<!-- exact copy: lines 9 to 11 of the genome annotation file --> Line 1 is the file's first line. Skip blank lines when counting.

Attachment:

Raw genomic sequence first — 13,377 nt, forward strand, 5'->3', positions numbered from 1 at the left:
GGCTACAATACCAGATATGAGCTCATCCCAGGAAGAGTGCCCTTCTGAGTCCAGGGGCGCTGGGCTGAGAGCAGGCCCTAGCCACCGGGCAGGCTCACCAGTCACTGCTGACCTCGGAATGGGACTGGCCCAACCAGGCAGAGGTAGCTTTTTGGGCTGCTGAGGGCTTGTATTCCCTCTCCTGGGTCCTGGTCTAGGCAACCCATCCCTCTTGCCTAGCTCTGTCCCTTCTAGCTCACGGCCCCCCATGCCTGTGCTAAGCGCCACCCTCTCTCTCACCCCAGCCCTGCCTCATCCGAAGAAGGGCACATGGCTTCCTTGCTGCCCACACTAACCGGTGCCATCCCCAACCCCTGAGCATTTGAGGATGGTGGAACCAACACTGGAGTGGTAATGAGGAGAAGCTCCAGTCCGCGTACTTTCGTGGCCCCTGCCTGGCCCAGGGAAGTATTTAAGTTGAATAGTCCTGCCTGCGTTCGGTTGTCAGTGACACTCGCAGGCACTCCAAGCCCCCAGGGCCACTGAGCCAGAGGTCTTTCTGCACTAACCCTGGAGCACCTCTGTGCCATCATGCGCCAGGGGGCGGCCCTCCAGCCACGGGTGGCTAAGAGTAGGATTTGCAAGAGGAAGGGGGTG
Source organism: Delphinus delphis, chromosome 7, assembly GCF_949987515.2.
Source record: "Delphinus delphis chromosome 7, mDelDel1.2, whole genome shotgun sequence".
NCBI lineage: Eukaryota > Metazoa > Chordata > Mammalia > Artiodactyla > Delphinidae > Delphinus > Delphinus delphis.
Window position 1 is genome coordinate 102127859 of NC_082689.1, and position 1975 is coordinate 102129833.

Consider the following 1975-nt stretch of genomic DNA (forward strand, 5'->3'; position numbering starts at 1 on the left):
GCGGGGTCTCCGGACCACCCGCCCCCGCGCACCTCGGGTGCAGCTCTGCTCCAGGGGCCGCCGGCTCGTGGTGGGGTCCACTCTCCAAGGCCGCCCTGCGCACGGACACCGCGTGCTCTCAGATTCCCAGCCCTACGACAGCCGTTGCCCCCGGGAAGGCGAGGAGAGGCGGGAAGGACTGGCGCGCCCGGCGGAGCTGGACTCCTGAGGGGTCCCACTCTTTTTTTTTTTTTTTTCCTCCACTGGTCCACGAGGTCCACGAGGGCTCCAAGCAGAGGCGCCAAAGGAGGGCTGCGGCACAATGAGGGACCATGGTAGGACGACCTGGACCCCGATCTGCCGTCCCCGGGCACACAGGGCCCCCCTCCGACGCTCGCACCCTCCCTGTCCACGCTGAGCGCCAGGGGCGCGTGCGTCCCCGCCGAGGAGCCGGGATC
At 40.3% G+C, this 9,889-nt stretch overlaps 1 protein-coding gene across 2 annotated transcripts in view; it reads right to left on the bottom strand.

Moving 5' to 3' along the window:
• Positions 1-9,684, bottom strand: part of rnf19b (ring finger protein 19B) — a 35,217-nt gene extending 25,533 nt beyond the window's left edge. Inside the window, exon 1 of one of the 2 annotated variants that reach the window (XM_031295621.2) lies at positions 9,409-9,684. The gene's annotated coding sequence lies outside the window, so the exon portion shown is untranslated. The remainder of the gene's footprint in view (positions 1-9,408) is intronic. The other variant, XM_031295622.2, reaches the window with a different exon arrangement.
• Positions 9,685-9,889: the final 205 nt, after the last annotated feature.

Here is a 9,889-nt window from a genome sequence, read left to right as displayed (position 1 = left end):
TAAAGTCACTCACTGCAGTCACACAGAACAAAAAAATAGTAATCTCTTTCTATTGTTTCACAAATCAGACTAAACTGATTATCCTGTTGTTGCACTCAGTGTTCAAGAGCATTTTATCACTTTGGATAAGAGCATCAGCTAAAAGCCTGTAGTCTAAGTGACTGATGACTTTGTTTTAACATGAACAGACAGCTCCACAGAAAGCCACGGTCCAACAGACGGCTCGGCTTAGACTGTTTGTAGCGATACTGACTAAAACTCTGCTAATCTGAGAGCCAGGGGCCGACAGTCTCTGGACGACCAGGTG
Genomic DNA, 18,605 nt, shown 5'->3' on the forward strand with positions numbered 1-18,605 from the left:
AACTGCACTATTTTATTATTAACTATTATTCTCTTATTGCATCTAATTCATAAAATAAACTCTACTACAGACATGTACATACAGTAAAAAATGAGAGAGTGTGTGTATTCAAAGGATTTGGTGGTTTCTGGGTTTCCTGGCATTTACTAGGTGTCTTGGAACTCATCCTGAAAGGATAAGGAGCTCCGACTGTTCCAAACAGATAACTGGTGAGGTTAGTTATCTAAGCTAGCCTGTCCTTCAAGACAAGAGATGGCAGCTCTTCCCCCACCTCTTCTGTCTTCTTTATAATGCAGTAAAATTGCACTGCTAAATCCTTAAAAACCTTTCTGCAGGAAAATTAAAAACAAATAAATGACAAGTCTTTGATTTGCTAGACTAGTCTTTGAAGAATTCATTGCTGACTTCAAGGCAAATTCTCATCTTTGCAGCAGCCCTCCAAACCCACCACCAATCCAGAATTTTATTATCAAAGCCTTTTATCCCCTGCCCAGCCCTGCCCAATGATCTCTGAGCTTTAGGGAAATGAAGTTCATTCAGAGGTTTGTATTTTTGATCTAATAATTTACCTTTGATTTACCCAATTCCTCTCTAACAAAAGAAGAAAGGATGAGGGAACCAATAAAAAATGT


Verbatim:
At 40.3% G+C, this 9,889-nt stretch overlaps 1 protein-coding gene across 2 annotated transcripts in view; it reads right to left on the bottom strand.

Moving 5' to 3' along the window:
• Positions 1-9,684, bottom strand: part of rnf19b (ring finger protein 19B) — a 35,217-nt gene extending 25,533 nt beyond the window's left edge. Inside the window, exon 1 of one of the 2 annotated variants that reach the window (XM_031295621.2) lies at positions 9,409-9,684. The gene's annotated coding sequence lies outside the window, so the exon portion shown is untranslated. The remainder of the gene's footprint in view (positions 1-9,408) is intronic. The other variant, XM_031295622.2, reaches the window with a different exon arrangement.